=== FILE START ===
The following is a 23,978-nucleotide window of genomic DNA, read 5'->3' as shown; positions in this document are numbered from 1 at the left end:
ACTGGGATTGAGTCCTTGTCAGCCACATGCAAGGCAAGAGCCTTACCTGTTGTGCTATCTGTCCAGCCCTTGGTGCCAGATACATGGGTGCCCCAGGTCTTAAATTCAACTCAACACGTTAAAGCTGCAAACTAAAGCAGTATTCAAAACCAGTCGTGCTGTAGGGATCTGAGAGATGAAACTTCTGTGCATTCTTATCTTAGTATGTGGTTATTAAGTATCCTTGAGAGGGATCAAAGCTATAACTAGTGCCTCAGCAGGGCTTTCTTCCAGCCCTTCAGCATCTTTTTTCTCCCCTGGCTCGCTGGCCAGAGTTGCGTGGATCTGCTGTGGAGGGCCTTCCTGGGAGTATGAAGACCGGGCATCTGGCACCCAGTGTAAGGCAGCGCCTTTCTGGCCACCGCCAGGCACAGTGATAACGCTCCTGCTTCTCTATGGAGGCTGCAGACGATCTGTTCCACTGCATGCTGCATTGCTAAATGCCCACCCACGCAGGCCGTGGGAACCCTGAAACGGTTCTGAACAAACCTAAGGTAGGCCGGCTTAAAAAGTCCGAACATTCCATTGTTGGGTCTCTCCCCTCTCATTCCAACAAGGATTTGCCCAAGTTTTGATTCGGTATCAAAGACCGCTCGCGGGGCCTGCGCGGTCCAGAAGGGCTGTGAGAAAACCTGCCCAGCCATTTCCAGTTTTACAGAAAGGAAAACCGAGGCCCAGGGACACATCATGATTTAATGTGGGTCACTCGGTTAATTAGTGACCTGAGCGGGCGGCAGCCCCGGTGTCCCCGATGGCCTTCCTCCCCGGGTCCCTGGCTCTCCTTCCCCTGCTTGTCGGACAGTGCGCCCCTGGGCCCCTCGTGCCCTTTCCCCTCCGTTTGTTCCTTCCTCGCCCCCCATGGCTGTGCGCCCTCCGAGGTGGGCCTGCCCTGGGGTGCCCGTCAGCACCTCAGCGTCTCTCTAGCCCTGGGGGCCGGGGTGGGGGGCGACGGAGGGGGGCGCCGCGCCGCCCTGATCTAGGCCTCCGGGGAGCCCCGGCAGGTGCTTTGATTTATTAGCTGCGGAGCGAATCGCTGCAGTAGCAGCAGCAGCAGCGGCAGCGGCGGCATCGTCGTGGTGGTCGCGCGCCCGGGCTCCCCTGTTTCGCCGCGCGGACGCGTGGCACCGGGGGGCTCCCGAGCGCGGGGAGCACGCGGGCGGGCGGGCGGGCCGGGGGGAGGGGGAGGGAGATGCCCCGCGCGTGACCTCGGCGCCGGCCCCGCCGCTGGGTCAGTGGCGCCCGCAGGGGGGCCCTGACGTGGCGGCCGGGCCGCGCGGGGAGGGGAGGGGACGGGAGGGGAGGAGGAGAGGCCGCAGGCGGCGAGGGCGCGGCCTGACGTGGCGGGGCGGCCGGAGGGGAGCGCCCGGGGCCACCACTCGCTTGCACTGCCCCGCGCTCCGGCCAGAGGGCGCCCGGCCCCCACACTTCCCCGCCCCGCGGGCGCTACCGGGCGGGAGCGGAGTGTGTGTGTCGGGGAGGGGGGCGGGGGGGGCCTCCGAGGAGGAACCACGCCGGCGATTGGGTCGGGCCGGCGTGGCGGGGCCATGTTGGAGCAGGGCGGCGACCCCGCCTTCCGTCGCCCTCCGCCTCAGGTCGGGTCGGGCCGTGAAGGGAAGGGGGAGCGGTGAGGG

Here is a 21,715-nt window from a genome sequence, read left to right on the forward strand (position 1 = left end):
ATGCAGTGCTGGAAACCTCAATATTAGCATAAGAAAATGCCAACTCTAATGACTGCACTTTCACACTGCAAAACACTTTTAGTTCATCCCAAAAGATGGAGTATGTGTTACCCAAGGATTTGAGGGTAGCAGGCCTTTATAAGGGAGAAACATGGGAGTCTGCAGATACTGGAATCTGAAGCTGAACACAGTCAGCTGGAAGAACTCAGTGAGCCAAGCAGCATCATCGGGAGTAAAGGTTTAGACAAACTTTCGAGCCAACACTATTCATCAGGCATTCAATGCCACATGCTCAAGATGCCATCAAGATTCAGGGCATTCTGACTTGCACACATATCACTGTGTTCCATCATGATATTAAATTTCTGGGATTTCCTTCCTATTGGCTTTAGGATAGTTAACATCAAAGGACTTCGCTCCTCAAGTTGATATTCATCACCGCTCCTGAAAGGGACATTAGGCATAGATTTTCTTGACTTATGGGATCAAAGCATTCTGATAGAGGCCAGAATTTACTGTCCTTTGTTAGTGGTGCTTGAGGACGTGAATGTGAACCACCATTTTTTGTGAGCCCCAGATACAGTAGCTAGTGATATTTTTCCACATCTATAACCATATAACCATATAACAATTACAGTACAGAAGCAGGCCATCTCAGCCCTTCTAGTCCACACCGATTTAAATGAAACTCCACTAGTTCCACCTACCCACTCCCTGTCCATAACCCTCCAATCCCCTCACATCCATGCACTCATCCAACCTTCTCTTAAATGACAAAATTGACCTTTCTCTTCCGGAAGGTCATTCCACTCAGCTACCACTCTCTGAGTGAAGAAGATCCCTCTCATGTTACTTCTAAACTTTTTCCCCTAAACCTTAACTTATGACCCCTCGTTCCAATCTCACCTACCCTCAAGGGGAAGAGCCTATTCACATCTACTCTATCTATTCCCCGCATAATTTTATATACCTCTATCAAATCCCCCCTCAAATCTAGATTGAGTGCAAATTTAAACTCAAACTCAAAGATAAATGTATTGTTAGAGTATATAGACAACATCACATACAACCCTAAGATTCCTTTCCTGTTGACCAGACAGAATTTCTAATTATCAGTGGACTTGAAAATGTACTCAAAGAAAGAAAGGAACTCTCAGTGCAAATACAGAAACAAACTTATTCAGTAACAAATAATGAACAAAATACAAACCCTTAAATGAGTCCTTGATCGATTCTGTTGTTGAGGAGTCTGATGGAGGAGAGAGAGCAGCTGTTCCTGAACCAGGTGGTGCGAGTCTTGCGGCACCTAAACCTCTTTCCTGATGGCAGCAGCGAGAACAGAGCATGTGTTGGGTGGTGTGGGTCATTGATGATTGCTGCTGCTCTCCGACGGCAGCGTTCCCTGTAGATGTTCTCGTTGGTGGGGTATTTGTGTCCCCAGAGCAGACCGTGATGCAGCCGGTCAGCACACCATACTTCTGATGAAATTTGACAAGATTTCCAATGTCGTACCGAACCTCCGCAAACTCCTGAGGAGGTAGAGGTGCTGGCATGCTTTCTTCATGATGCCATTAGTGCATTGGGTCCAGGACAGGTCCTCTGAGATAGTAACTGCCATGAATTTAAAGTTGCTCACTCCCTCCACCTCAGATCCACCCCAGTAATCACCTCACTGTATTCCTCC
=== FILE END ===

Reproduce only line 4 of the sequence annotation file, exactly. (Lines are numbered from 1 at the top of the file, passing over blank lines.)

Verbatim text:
ATGCAGTGCTGGAAACCTCAATATTAGCATAAGAAAATGCCAACTCTAATGACTGCACTTTCACACTGCAAAACACTTTTAGTTCATCCCAAAAGATGGAGTATGTGTTACCCAAGGATTTGAGGGTAGCAGGCCTTTATAAGGGAGAAACATGGGAGTCTGCAGATACTGGAATCTGAAGCTGAACACAGTCAGCTGGAAGAACTCAGTGAGCCAAGCAGCATCATCGGGAGTAAAGGTTTAGACAAACTTTCGAGCCAACACTATTCATCAGGCATTCAATGCCACATGCTCAAGATGCCATCAAGATTCAGGGCATTCTGACTTGCACACATATCACTGTGTTCCATCATGATATTAAATTTCTGGGATTTCCTTCCTATTGGCTTTAGGATAGTTAACATCAAAGGACTTCGCTCCTCAAGTTGATATTCATCACCGCTCCTGAAAGGGACATTAGGCATAGATTTTCTTGACTTATGGGATCAAAGCATTCTGATAGAGGCCAGAATTTACTGTCCTTTGTTAGTGGTGCTTGAGGACGTGAATGTGAACCACCATTTTTTGTGAGCCCCAGATACAGTAGCTAGTGATATTTTTCCACATCTATAACCATATAACCATATAACAATTACAGTACAGAAGCAGGCCATCTCAGCCCTTCTAGTCCACACCGATTTAAATGAAACTCCACTAGTTCCACCTACCCACTCCCTGTCCATAACCCTCCAATCCCCTCACATCCATGCACTCATCCAACCTTCTCTTAAATGACAAAATTGACCTTTCTCTTCCGGAAGGTCATTCCACTCAGCTACCACTCTCTGAGTGAAGAAGATCCCTCTCATGTTACTTCTAAACTTTTTCCCCTAAACCTTAACTTATGACCCCTCGTTCCAATCTCACCTACCCTCAAGGGGAAGAGCCTATTCACATCTACTCTATCTATTCCCCGCATAATTTTATATACCTCTATCAAATCCCCCCTCAAATCTAGATTGAGTGCAAATTTAAACTCAAACTCAAAGATAAATGTATTGTTAGAGTATATAGACAACATCACATACAACCCTAAGATTCCTTTCCTGTTGACCAGACAGAATTTCTAATTATCAGTGGACTTGAAAATGTACTCAAAGAAAGAAAGGAACTCTCAGTGCAAATACAGAAACAAACTTATTCAGTAACAAATAATGAACAAAATACAAACCCTTAAATGAGTCCTTGATCGATTCTGTTGTTGAGGAGTCTGATGGAGGAGAGAGAGCAGCTGTTCCTGAACCAGGTGGTGCGAGTCTTGCGGCACCTAAACCTCTTTCCTGATGGCAGCAGCGAGAACAGAGCATGTGTTGGGTGGTGTGGGTCATTGATGATTGCTGCTGCTCTCCGACGGCAGCGTTCCCTGTAGATGTTCTCGTTGGTGGGGTATTTGTGTCCCCAGAGCAGACCGTGATGCAGCCGGTCAGCACACCATACTTCTGATGAAATTTGACAAGATTTCCAATGTCGTACCGAACCTCCGCAAACTCCTGAGGAGGTAGAGGTGCTGGCATGCTTTCTTCATGATGCCATTAGTGCATTGGGTCCAGGACAGGTCCTCTGAGATAGTAACTGCCATGAATTTAAAGTTGCTCACTCCCTCCACCTCAGATCCACCCCAGTAATCACCTCACTGTATTCCTCC